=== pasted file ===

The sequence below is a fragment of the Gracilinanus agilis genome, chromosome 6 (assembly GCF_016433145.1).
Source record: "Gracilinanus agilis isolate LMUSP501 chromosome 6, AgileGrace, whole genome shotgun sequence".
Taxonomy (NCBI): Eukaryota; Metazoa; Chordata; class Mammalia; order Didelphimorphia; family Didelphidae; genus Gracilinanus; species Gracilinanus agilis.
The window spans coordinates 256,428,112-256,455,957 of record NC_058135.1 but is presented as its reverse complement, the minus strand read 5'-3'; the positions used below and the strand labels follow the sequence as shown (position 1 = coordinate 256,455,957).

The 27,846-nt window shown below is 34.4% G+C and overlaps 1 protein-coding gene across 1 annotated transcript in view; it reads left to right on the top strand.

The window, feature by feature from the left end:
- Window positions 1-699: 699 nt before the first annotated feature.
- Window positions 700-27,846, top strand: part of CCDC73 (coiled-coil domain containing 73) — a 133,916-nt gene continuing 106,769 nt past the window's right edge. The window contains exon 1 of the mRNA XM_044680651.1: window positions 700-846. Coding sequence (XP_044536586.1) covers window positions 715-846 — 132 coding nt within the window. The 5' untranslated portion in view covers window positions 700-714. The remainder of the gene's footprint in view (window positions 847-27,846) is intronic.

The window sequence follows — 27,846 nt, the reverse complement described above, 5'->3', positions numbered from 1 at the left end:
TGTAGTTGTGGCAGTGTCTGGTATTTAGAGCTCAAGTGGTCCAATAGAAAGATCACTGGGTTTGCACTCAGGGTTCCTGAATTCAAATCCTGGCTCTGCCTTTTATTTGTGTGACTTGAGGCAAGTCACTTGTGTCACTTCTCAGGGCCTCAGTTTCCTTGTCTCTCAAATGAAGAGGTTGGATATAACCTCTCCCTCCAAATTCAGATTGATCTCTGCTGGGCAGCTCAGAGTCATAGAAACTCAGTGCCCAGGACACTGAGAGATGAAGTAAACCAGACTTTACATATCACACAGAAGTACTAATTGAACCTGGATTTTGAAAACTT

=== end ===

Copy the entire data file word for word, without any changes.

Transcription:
The sequence below is a fragment of the Gracilinanus agilis genome, chromosome 6 (assembly GCF_016433145.1).
Source record: "Gracilinanus agilis isolate LMUSP501 chromosome 6, AgileGrace, whole genome shotgun sequence".
Taxonomy (NCBI): Eukaryota; Metazoa; Chordata; class Mammalia; order Didelphimorphia; family Didelphidae; genus Gracilinanus; species Gracilinanus agilis.
The window spans coordinates 256,428,112-256,455,957 of record NC_058135.1 but is presented as its reverse complement, the minus strand read 5'-3'; the positions used below and the strand labels follow the sequence as shown (position 1 = coordinate 256,455,957).

The 27,846-nt window shown below is 34.4% G+C and overlaps 1 protein-coding gene across 1 annotated transcript in view; it reads left to right on the top strand.

The window, feature by feature from the left end:
- Window positions 1-699: 699 nt before the first annotated feature.
- Window positions 700-27,846, top strand: part of CCDC73 (coiled-coil domain containing 73) — a 133,916-nt gene continuing 106,769 nt past the window's right edge. The window contains exon 1 of the mRNA XM_044680651.1: window positions 700-846. Coding sequence (XP_044536586.1) covers window positions 715-846 — 132 coding nt within the window. The 5' untranslated portion in view covers window positions 700-714. The remainder of the gene's footprint in view (window positions 847-27,846) is intronic.

The window sequence follows — 27,846 nt, the reverse complement described above, 5'->3', positions numbered from 1 at the left end:
TGTAGTTGTGGCAGTGTCTGGTATTTAGAGCTCAAGTGGTCCAATAGAAAGATCACTGGGTTTGCACTCAGGGTTCCTGAATTCAAATCCTGGCTCTGCCTTTTATTTGTGTGACTTGAGGCAAGTCACTTGTGTCACTTCTCAGGGCCTCAGTTTCCTTGTCTCTCAAATGAAGAGGTTGGATATAACCTCTCCCTCCAAATTCAGATTGATCTCTGCTGGGCAGCTCAGAGTCATAGAAACTCAGTGCCCAGGACACTGAGAGATGAAGTAAACCAGACTTTACATATCACACAGAAGTACTAATTGAACCTGGATTTTGAAAACTT